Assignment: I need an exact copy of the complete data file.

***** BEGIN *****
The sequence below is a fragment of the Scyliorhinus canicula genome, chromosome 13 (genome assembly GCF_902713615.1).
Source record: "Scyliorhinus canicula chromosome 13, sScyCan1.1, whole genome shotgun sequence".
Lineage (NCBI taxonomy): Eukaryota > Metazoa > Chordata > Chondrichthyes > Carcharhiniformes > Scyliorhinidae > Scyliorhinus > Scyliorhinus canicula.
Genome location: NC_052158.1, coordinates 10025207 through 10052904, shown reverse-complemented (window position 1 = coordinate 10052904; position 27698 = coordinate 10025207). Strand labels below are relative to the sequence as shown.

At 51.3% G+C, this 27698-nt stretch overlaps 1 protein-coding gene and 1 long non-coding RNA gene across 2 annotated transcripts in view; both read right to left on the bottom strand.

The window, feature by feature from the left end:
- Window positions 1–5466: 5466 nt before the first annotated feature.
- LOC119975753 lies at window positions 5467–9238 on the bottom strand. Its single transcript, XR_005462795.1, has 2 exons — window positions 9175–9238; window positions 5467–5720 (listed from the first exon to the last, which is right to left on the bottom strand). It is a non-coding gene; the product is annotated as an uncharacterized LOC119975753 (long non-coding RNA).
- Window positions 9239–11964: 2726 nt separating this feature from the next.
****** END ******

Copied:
The sequence below is a fragment of the Scyliorhinus canicula genome, chromosome 13 (genome assembly GCF_902713615.1).
Source record: "Scyliorhinus canicula chromosome 13, sScyCan1.1, whole genome shotgun sequence".
Lineage (NCBI taxonomy): Eukaryota > Metazoa > Chordata > Chondrichthyes > Carcharhiniformes > Scyliorhinidae > Scyliorhinus > Scyliorhinus canicula.
Genome location: NC_052158.1, coordinates 10025207 through 10052904, shown reverse-complemented (window position 1 = coordinate 10052904; position 27698 = coordinate 10025207). Strand labels below are relative to the sequence as shown.

At 51.3% G+C, this 27698-nt stretch overlaps 1 protein-coding gene and 1 long non-coding RNA gene across 2 annotated transcripts in view; both read right to left on the bottom strand.

The window, feature by feature from the left end:
- Window positions 1–5466: 5466 nt before the first annotated feature.
- LOC119975753 lies at window positions 5467–9238 on the bottom strand. Its single transcript, XR_005462795.1, has 2 exons — window positions 9175–9238; window positions 5467–5720 (listed from the first exon to the last, which is right to left on the bottom strand). It is a non-coding gene; the product is annotated as an uncharacterized LOC119975753 (long non-coding RNA).
- Window positions 9239–11964: 2726 nt separating this feature from the next.